After his cigarette tax proposal was snubbed in committee last week, Utah Senator Allen Christensen is trying to sweeten the deal. In an effort to raise the tax on cigarettes from 69.5 cents to $2 a pack, Christensen has proposed $50 million in earmarks hoping that other legislators will get on board. Christensen hopes to capitalize on Utah’s budget cuts, planning to supplement cuts with revenue that would be generated from the proposed cigarette tax.

Here is a laundry list of Christensen’s proposed earmarks
·        $10 million » for public education
·        $10 million » for higher education
·        $5.5 million » for Medicaid restricted account
·        $4 million » to reimburse county jails that house state inmates
·        $3.2 million » for prenatal services for low-income women
·        $3 million » to offset Utah small-business impacts
·        $2 million » for Department of Corrections
·        $2 million » for University of Utah dental school
·        $1.5 million » for foster care program
·        $1.5 million » for New Century Scholarship fund
·        $1 million » for University of Utah Medical School
·        $1 million » to ease backlog of those waiting for disability assistance
·        $1 million » for immunization
·        $1 million » for local health departments
·        $800,000 » for toxicology testing at the Health Department
·        $250,000 » for Utah’s Own business development
·        $232,000 » for the Office of Recovery Services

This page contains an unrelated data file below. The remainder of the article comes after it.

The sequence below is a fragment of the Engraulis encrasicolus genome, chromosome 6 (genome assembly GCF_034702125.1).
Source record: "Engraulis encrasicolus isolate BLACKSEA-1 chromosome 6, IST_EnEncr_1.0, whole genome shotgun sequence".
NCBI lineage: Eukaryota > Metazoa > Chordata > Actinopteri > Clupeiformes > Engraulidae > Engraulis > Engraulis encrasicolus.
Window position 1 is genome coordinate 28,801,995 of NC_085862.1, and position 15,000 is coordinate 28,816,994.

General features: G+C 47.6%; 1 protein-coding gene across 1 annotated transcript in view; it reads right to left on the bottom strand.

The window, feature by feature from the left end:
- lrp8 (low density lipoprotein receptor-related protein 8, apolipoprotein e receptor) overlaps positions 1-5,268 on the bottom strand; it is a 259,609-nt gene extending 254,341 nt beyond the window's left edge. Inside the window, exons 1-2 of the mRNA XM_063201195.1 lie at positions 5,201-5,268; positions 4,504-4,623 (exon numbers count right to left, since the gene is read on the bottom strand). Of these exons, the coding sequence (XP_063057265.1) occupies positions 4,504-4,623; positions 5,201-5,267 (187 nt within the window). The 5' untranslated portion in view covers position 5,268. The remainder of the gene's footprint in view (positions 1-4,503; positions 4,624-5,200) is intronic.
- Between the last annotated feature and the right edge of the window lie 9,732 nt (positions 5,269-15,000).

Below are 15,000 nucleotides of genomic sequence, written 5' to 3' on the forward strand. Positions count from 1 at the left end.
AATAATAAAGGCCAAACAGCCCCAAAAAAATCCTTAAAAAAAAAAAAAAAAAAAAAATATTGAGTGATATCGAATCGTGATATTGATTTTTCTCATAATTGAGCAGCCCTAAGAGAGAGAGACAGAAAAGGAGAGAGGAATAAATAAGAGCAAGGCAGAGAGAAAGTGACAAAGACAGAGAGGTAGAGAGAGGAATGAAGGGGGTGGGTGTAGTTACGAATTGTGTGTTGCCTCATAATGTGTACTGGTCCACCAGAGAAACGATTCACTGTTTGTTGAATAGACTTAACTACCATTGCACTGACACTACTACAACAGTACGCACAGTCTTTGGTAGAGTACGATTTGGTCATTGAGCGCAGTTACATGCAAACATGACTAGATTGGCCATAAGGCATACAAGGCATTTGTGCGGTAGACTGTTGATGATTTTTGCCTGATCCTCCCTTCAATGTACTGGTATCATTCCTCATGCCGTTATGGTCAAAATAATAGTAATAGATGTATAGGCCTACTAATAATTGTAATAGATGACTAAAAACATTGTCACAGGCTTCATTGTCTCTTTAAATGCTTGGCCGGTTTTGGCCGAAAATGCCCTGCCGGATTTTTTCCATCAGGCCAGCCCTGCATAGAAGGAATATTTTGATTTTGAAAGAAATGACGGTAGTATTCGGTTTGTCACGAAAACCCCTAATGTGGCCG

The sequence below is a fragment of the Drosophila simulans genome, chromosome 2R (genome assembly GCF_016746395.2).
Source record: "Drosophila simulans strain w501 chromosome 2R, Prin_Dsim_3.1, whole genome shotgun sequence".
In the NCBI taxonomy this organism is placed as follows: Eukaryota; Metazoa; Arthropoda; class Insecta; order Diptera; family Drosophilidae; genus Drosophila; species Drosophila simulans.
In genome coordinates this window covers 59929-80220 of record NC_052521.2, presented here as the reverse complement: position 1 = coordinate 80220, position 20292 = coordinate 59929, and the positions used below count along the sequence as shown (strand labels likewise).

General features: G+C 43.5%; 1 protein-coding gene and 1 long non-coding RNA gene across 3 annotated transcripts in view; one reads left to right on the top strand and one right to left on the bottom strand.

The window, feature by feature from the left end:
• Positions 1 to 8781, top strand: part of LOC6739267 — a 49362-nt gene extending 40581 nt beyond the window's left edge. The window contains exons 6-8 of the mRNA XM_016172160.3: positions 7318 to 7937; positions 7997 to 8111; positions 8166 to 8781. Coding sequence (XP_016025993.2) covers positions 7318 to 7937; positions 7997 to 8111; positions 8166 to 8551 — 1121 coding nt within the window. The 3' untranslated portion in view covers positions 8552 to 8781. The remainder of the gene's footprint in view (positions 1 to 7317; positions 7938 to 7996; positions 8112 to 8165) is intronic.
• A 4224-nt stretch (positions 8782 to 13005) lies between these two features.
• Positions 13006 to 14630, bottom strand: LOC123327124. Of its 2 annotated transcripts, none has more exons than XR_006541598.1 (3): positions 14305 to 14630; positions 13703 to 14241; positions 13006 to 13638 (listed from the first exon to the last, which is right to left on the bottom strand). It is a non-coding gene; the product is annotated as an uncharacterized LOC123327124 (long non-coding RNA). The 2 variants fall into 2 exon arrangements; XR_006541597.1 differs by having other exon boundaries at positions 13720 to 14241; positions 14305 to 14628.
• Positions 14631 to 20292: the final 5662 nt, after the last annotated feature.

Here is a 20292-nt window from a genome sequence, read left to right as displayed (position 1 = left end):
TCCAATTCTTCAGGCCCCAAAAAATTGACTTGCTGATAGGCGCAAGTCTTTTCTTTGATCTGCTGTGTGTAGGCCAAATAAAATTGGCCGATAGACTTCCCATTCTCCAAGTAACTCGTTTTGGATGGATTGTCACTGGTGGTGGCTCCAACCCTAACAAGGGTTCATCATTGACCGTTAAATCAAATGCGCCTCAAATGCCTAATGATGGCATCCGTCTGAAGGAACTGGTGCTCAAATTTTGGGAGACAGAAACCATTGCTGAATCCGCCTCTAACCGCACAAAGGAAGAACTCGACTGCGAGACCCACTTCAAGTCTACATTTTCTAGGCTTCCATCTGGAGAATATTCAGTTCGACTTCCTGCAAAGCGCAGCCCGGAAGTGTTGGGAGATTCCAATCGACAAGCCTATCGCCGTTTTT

·        $200,000 » to draw matching money for sportsmen programs
·        $150,000 » for National Guard scholarships
·        $140,000 » for adult protective services
·        $100,000 » for signs at Utah borders about tobacco impacts
Utah Pledge Signer Rep. John Dougall said that “it seems like a very poor tax policy and it seems like a corrupt process.” It is alarming that Christensen is desperate to see his bill pass. What started out as an attempt to deter smoking has turned into a vendetta. But the most alarming thing about this is Christensen’s spending that is attached to this supposed $50 million revenue that will be raised from cigarette taxes. ATR has shown again and again and again that raising excise taxes will bring in less revenue (it also doesn’t help that if Utah passed the tax, 5 out of Utah’s 6 bordering states would reap the benefits of smokers crossing state lines for cheaper smokes). Forbes has recently dubbed Utah as one of the financially healthiest state, but gambling $50 million on a tax hike on cigarettes is irresponsible and a burden to taxpayers of the Beehive State.